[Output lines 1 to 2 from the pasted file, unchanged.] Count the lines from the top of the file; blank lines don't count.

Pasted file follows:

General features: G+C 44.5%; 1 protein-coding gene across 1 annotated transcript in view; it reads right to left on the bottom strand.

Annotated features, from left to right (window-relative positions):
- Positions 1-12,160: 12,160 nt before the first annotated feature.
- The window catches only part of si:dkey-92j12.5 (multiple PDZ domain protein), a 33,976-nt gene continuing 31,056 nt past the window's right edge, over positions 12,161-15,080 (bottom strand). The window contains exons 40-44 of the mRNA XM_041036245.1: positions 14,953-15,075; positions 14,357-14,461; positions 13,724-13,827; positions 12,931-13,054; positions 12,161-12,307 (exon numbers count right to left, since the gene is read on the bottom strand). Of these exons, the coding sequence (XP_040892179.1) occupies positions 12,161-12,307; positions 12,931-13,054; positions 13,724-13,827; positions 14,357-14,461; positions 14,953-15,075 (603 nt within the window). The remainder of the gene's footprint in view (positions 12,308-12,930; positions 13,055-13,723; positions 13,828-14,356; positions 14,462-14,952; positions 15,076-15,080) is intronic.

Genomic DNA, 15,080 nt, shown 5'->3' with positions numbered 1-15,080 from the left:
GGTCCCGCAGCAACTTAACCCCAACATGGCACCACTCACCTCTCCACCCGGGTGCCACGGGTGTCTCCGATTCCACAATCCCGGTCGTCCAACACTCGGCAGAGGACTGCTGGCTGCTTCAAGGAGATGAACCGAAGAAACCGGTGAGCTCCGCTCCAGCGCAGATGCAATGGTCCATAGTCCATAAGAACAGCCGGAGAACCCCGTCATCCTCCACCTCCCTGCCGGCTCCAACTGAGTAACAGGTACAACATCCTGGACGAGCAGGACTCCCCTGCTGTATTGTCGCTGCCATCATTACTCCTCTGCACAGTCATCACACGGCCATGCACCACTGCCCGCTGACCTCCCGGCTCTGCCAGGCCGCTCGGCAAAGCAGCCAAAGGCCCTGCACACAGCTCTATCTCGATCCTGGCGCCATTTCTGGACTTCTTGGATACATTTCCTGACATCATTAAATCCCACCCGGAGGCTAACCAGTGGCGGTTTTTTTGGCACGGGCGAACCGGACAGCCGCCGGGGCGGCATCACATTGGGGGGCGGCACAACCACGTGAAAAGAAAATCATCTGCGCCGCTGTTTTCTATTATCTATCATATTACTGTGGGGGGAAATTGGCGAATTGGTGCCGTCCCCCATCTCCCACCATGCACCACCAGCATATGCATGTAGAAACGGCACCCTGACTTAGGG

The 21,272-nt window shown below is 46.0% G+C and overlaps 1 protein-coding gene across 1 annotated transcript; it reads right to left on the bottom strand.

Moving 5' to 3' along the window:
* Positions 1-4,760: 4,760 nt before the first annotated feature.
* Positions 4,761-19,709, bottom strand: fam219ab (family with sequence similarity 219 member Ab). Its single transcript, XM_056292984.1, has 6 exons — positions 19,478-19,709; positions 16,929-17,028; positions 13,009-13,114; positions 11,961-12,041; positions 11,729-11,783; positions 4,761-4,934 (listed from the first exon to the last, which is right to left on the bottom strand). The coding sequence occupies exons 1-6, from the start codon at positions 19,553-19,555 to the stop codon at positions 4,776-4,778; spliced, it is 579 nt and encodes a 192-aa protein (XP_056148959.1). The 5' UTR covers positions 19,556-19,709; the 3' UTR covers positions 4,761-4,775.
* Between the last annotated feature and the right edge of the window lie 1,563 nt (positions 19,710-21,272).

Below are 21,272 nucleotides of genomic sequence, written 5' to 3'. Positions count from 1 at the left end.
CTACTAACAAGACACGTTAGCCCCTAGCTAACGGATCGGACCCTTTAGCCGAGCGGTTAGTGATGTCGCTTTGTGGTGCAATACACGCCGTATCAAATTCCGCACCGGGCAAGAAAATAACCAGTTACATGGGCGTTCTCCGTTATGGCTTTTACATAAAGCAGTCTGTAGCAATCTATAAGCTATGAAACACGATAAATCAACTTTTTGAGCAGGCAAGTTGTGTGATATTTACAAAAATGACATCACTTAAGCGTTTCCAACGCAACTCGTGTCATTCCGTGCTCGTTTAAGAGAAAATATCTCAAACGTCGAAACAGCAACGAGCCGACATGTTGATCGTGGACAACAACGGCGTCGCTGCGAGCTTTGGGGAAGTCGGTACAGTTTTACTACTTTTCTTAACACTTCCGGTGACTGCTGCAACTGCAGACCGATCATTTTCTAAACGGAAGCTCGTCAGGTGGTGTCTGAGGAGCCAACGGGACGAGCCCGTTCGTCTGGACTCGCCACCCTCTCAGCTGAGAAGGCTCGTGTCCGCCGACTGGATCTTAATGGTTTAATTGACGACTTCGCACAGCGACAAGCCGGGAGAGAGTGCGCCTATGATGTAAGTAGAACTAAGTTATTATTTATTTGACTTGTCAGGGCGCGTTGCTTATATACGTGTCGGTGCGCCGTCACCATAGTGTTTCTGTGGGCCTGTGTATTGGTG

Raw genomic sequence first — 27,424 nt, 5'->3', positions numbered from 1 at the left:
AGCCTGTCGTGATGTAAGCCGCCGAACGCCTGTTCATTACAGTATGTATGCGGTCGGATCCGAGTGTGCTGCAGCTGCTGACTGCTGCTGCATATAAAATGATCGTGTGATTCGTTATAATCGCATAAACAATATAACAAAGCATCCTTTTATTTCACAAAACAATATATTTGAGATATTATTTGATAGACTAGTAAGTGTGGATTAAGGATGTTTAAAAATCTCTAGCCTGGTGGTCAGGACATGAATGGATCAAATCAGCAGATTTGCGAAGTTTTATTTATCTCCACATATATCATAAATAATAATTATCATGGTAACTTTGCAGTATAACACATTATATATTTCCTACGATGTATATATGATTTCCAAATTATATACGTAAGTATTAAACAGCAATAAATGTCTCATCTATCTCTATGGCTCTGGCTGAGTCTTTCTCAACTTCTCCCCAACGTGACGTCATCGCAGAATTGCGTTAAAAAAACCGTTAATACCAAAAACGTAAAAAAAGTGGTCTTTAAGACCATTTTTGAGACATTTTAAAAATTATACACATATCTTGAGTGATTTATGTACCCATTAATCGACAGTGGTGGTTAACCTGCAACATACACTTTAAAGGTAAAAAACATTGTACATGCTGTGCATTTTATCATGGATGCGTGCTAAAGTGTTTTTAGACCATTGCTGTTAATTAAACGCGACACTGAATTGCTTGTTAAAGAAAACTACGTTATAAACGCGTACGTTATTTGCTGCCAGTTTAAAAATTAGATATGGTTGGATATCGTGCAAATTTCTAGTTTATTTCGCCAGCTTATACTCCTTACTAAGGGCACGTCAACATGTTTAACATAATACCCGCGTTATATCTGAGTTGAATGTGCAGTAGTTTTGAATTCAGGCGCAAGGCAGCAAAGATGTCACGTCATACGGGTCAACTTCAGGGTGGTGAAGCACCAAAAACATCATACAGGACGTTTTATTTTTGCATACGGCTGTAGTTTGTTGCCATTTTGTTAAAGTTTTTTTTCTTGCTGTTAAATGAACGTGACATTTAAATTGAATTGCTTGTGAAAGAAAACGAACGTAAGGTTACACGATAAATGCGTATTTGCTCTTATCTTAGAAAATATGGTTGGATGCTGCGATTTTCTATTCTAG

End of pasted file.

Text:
General features: G+C 44.5%; 1 protein-coding gene across 1 annotated transcript in view; it reads right to left on the bottom strand.

Annotated features, from left to right (window-relative positions):